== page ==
Stanford's Owen Marecic a 'Perfect Storm'
The "perfect storm" walks into the room, smiles politely and talks quietly about how long his hair has gotten.
He's going to have it cut and donate it to a charity that makes wigs for cancer patients, he explains. He did it as a tribute to a couple of family members who have battled cancer and it's just about time to cut it. He's got to find a place to get it done.
But not until after the Stanford Cardinal play in the Orange Bowl.
Stanford's Owen Marecic is humble, he's shy and he doesn't give off the vibe of a guy who has just spent the last five months providing the country an epic display of toughness and grit.
The senior started 12 games at fullback. He started 12 games at linebacker. He is the only player in Football Bowl Subdivision to start on both sides of the ball this season. He's averaged 110 snaps a game at two of the most physically and mentally demanding positions on the field.
Coach Jim Harbaugh calls him a "perfect storm of a guy."
"I've never seen a guy like him before," Harbaugh said. "I'm going back 35 years playing with guys, coaching guys, hundreds, thousands of guys and never seen a guy like him."
Marecic will be a legend when he leaves Stanford. His cracked helmet -- one of them, anyway -- sits in Harbaugh's office. His teammates will tell their kids about the day in September when he scored a touchdown on offense against Notre Dame and then on the very next play from scrimmage, he intercepted a pass and returned it for a touchdown.
And for a bonus, he had the team's best grade-point average last spring. He's pre-med.
Harbaugh said it would take an extraordinary young man to do what he asked of Marecic this season. Lucky for him, there was one handy. Big, tough, smart, skilled and always willing.
"I always trusted that they would make the (right) decision," Marecic said. "I wouldn't play both ways for the sake of playing both ways ... I just want to help the team the best I can."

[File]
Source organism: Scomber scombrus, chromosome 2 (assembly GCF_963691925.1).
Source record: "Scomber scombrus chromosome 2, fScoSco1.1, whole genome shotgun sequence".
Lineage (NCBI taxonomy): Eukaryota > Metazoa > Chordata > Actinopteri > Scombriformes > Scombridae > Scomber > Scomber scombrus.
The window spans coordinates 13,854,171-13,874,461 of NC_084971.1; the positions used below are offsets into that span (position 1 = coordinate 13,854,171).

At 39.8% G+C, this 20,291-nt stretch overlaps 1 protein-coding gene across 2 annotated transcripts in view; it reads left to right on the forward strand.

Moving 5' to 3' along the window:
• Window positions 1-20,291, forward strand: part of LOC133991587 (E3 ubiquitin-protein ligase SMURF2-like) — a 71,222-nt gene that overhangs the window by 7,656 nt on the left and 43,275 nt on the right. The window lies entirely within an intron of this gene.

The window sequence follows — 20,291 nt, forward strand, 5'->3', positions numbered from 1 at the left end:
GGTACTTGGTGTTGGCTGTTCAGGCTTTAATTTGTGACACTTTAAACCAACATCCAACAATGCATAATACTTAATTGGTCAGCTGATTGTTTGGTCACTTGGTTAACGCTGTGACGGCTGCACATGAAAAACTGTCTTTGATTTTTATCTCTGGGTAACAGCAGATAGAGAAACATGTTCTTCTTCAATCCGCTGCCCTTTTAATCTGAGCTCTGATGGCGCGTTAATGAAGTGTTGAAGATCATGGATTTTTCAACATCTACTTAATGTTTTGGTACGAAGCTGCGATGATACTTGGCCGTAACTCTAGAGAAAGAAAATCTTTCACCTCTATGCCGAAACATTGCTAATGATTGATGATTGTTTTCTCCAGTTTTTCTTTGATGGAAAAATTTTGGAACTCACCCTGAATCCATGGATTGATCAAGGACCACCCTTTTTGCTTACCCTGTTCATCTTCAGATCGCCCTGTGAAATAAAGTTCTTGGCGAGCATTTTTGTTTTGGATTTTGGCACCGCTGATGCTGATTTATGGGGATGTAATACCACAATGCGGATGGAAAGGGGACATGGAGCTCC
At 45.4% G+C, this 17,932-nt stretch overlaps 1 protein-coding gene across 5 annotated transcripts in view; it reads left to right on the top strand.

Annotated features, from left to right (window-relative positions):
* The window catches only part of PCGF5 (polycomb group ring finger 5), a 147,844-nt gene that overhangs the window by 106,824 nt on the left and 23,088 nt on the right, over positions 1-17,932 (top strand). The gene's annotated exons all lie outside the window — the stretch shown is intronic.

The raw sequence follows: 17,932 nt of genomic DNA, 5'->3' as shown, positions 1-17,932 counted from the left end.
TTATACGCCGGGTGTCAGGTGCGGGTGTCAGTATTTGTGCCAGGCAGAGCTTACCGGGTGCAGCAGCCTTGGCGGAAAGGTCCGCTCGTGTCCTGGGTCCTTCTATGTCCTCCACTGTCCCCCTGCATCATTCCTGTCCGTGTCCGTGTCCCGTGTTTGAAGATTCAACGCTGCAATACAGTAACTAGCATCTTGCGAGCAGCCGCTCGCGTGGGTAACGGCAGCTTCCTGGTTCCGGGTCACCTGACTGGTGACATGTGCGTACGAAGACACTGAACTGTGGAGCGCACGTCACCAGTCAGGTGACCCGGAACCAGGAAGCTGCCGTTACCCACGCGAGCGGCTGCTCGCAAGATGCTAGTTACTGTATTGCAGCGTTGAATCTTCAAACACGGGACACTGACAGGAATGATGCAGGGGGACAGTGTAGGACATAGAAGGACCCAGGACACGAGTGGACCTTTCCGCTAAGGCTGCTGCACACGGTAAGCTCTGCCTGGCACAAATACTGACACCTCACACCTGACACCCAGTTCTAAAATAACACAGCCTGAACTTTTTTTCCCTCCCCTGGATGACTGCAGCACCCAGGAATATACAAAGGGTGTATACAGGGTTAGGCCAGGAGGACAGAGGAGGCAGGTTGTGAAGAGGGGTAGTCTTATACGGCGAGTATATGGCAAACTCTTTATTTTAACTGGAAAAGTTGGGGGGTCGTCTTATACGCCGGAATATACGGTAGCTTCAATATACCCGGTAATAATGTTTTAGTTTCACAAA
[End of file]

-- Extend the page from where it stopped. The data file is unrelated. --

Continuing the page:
The hardest part, Marecic said, was building a "mental foundation."
"Knowing my responsibilities on the field, knowing schemes and plays, things like that," Marecic said.
But physically, let's not kid ourselves. Marecic said he is able to sit during a game for only a minute or two at a time.
"I grab some water and try to breathe," Marecic said. "If we score or get scored on, that's the time I get to rest a little."
Harbaugh's experiment began in spring practice 2009 when the coach asked Marecic to play on both sides of the ball. He moved into the starting role by November when starting linebacker Clinton Snyder was lost to a season-ending injury and Marecic filled the spot. He played both ways for the final four games of the 2009 season and now all of 2010.
At fullback, the 6-foot-1, 244-pound Marecic has literally paved the way for the Cardinal's stellar running game the past two seasons. Last year, he was the lead blocker for Heisman runner-up Toby Gerhart. This season, Stanford rushed for 211 yards a game, second in the Pac-10 to Oregon.
He carried the ball 29 times this season for 117 yards and four touchdowns.
He finished the regular-season sixth on the team with 42 tackles, 4.5 tackles for a loss, a sack and two interceptions.
Marecic practiced every day this season on both sides of the ball, moving from one field to another. He has gone to hours of film every day, carried the offensive playbook under one arm, the defensive playbook under the other and studied both late into the night.
He managed to stay healthy all season and kept his weight up.
"The amazing thing was that he got even stronger than he had in the past," Harbaugh said. "The fact is that he prepared himself so thoroughly because it was a big unknown to him, too, in the offseason. He trained himself even harder. You don't think there's another rung on the ladder he can do and then you see him do it."
Quarterback Andrew Luck admitted he wondered whether Marecic would be able to hold up.
"I don't think doubt is the right word, because Owen is definitely the type of guy that would prove you wrong," Luck said.
"He's tough, just a tough guy. He does have a certain place in the locker room lore for us, an exalted place. You'd think that he would be some freak football player, but he's just a good guy."
Marecic finished 10th in the Heisman Trophy vote, giving Stanford two players (along with runner-up Luck) in the top 10. He is an All-American and a finalist for the Paul Hornung Award for the nation's most versatile player.
It is even a competition?
On Monday, in the Orange Bowl against Virginia Tech, Marecic will play in the Stanford uniform for the last time, and do something that could very well never be done again.
"This wasn't a publicity stunt or something just to gain recognition or a ploy," Harbaugh said. "It was real. And people that really understand football, understand what was taking place and that this will never take place again, in my opinion."
Unless the another "perfect storm" walks into Harbaugh's office.
"Never say never," Harbaugh said.